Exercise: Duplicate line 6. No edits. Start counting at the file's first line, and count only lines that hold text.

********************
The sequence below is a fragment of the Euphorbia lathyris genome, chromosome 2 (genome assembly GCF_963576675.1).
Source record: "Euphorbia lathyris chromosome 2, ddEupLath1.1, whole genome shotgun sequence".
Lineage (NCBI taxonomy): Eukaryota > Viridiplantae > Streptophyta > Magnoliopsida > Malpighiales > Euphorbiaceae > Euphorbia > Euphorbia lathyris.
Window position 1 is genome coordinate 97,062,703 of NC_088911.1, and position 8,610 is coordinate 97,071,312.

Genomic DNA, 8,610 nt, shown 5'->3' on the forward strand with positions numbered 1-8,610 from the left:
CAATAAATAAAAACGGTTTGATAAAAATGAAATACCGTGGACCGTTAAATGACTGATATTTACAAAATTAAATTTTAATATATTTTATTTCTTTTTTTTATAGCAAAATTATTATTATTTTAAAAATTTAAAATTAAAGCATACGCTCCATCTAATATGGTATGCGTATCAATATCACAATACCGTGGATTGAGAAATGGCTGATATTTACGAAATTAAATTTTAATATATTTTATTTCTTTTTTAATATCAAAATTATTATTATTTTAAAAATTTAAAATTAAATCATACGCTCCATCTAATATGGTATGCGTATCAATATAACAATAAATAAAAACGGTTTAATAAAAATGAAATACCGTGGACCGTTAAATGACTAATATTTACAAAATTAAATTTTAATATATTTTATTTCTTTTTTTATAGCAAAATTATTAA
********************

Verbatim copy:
CAATAAATAAAAACGGTTTGATAAAAATGAAATACCGTGGACCGTTAAATGACTGATATTTACAAAATTAAATTTTAATATATTTTATTTCTTTTTTTTATAGCAAAATTATTATTATTTTAAAAATTTAAAATTAAAGCATACGCTCCATCTAATATGGTATGCGTATCAATATCACAATACCGTGGATTGAGAAATGGCTGATATTTACGAAATTAAATTTTAATATATTTTATTTCTTTTTTAATATCAAAATTATTATTATTTTAAAAATTTAAAATTAAATCATACGCTCCATCTAATATGGTATGCGTATCAATATAACAATAAATAAAAACGGTTTAATAAAAATGAAATACCGTGGACCGTTAAATGACTAATATTTACAAAATTAAATTTTAATATATTTTATTTCTTTTTTTATAGCAAAATTATTAA